In 1883, Robert Louis Stevenson’s narrative "Treasure Island" was first published as a novel. Since that time, there have been numerous adaptations of the story, including several films and made-for-TV movies.
From 5-9 p.m. Saturday, May 5, Syfy will present the most recent of these adaptations in a one-night only movie event by showing both halves of a two-part miniseries simply titled, “Treasure Island.”
It is impossible to quantify the effect that the original "Treasure Island" has had on the swashbuckling pirate genre, not to mention on modern and classic storytelling as a whole. From one-legged pirates with parrots on their shoulders to the infamous “X marks the spot,” "Treasure Island" has been the origin of much that has become popularized about 18th century pirates and the high seas. And viewers will likely find Syfy’s “Treasure Island” to be a suitable tribute to such a classic.
“Treasure Island” will feature Eddie Izzard as the crafty Long John Silver, Elijah Wood as Ben Gunn and Donald Sutherland as Captain Flint, along with Toby Regbo as the young Jim Hawkins, Shirley Henderson as Jim’s mother and Nina Sosanya as Silver’s wife.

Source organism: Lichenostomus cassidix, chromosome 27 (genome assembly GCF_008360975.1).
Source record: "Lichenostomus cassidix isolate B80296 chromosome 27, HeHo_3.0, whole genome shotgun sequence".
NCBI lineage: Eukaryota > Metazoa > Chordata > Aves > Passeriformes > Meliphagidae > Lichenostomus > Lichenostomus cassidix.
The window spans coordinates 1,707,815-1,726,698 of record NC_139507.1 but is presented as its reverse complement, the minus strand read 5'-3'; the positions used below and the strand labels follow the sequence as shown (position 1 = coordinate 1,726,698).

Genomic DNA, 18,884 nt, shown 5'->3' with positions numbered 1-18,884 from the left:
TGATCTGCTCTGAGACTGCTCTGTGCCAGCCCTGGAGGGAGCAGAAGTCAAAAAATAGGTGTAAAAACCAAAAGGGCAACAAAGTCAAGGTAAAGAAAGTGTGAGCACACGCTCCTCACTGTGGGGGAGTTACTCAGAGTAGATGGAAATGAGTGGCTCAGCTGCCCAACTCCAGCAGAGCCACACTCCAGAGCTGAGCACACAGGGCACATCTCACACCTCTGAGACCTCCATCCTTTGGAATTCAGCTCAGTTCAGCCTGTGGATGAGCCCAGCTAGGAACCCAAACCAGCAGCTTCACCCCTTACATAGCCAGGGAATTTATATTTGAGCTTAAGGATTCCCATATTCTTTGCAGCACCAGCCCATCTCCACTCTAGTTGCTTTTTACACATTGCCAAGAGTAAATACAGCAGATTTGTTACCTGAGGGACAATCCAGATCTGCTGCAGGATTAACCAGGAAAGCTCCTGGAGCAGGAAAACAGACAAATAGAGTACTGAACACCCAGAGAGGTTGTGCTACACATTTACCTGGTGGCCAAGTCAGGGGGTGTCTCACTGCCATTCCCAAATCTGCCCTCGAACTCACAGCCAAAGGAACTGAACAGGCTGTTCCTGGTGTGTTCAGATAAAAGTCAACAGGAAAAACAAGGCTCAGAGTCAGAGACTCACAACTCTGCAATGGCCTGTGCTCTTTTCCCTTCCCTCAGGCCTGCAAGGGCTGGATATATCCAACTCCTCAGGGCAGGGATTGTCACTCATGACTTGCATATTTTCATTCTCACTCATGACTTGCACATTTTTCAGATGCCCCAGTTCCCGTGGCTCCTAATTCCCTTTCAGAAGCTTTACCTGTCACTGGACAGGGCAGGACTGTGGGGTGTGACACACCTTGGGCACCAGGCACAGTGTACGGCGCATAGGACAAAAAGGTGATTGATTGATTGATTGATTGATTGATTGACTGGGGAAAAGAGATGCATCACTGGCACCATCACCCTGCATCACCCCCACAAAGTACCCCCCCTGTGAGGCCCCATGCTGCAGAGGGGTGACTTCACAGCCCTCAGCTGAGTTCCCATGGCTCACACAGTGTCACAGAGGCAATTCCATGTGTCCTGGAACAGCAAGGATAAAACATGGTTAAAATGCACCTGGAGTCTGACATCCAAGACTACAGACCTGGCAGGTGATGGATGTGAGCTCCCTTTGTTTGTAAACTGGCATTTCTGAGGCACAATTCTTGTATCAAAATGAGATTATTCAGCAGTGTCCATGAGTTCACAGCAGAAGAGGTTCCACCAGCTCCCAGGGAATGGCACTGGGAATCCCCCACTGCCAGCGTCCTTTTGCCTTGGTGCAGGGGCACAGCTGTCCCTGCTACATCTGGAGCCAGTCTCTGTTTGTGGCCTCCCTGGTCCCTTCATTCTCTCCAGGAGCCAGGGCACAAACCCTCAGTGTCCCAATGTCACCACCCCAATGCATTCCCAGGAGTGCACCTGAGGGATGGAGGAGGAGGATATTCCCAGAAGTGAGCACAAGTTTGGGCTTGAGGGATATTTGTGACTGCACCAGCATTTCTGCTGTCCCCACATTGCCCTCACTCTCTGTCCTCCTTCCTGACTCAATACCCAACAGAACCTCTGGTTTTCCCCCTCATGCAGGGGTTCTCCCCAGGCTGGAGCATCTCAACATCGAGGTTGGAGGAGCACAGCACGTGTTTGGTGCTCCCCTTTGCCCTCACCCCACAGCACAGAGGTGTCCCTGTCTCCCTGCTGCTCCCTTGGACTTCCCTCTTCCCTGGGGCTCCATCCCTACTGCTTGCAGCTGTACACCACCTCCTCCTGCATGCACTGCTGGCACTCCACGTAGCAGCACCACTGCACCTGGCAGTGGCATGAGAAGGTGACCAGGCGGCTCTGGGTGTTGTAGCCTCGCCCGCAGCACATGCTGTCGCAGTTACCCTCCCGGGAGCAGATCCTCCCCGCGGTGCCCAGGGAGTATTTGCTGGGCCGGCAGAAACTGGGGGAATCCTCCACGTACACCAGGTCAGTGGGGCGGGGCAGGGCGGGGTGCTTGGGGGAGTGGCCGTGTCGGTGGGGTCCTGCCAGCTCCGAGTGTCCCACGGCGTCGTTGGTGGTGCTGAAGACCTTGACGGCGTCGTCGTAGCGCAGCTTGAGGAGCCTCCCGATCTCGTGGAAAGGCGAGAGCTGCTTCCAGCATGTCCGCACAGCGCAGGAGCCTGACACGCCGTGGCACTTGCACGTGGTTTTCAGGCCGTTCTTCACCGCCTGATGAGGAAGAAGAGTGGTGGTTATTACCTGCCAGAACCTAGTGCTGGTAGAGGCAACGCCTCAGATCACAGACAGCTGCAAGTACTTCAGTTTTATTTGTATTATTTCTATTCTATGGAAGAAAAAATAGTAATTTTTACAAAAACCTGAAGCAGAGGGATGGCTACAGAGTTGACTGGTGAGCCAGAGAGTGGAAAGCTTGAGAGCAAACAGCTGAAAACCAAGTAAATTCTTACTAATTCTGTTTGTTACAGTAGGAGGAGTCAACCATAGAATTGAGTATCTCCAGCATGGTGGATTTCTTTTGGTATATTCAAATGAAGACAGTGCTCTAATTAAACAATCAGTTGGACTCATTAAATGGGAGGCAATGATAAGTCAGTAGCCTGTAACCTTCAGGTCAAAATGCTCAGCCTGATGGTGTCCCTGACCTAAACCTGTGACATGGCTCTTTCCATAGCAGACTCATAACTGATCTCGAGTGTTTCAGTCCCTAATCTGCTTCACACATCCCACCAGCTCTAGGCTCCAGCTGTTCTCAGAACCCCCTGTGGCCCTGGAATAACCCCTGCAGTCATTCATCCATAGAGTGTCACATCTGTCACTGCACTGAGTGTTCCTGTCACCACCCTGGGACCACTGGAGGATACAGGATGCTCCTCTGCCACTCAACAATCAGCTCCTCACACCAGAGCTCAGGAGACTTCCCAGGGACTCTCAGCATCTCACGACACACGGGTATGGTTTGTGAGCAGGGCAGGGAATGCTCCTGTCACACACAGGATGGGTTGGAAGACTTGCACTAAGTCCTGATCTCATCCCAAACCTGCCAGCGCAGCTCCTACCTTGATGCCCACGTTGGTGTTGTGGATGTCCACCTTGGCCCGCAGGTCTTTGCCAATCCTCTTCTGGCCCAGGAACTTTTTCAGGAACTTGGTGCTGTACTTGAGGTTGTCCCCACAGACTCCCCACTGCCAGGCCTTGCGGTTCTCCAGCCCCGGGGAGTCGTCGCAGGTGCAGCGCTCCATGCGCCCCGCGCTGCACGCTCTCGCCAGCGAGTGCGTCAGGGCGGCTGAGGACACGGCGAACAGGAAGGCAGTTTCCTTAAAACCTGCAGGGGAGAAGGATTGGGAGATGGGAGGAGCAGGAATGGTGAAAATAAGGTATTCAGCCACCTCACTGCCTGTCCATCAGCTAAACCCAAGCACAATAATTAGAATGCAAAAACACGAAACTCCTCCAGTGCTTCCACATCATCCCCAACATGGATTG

Viewers will enjoy watching this new spin on Stevenson’s classic tale of fantastical treasure, youthful courage and murderous greed. As one might expect, it does include several instances of violence that sensitive viewers might find disturbing, but also avoids excessive gore, vulgarity and lewdness. Overall, it's a pleasant retelling of a classic tale that almost anyone can enjoy, especially those who might be unfamiliar with the story.
While it boasts a number of stars in its cast, “Treasure Island” still clearly lacks the budget of one of its silver screen counterparts, but makes a heartfelt effort nonetheless. It also takes the time to allow the story to unfold in a way that is easy to follow and allows the characters to progress and grow, or reveal their true selves, at a reasonable rate.
Far from the blockbusters of the big screen, this rendition of an archetypal story will still be a treat for viewers of all ages and for anyone at any level of familiarity with its original narrative or with the ever-popular genre of pirates and hidden treasure.